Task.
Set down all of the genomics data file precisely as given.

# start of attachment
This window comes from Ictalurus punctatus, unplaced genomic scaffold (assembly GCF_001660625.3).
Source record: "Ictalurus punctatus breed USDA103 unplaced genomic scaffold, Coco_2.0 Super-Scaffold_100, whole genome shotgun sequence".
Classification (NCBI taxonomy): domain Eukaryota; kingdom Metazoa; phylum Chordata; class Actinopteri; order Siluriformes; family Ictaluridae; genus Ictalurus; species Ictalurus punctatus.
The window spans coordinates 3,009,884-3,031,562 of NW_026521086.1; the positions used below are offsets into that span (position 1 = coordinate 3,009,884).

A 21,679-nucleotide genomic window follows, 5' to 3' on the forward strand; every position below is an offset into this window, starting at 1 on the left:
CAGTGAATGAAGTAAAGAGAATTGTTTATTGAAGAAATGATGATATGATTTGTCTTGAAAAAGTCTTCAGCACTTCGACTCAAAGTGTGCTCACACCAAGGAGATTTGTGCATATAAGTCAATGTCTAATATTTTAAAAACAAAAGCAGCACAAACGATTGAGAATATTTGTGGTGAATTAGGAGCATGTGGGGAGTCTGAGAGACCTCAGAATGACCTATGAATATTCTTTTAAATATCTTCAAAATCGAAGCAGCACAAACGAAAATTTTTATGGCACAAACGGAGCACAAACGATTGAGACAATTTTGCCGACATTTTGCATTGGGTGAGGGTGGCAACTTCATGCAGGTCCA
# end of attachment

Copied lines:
This window comes from Ictalurus punctatus, unplaced genomic scaffold (assembly GCF_001660625.3).
Source record: "Ictalurus punctatus breed USDA103 unplaced genomic scaffold, Coco_2.0 Super-Scaffold_100, whole genome shotgun sequence".
Classification (NCBI taxonomy): domain Eukaryota; kingdom Metazoa; phylum Chordata; class Actinopteri; order Siluriformes; family Ictaluridae; genus Ictalurus; species Ictalurus punctatus.
The window spans coordinates 3,009,884-3,031,562 of NW_026521086.1; the positions used below are offsets into that span (position 1 = coordinate 3,009,884).

A 21,679-nucleotide genomic window follows, 5' to 3' on the forward strand; every position below is an offset into this window, starting at 1 on the left:
CAGTGAATGAAGTAAAGAGAATTGTTTATTGAAGAAATGATGATATGATTTGTCTTGAAAAAGTCTTCAGCACTTCGACTCAAAGTGTGCTCACACCAAGGAGATTTGTGCATATAAGTCAATGTCTAATATTTTAAAAACAAAAGCAGCACAAACGATTGAGAATATTTGTGGTGAATTAGGAGCATGTGGGGAGTCTGAGAGACCTCAGAATGACCTATGAATATTCTTTTAAATATCTTCAAAATCGAAGCAGCACAAACGAAAATTTTTATGGCACAAACGGAGCACAAACGATTGAGACAATTTTGCCGACATTTTGCATTGGGTGAGGGTGGCAACTTCATGCAGGTCCA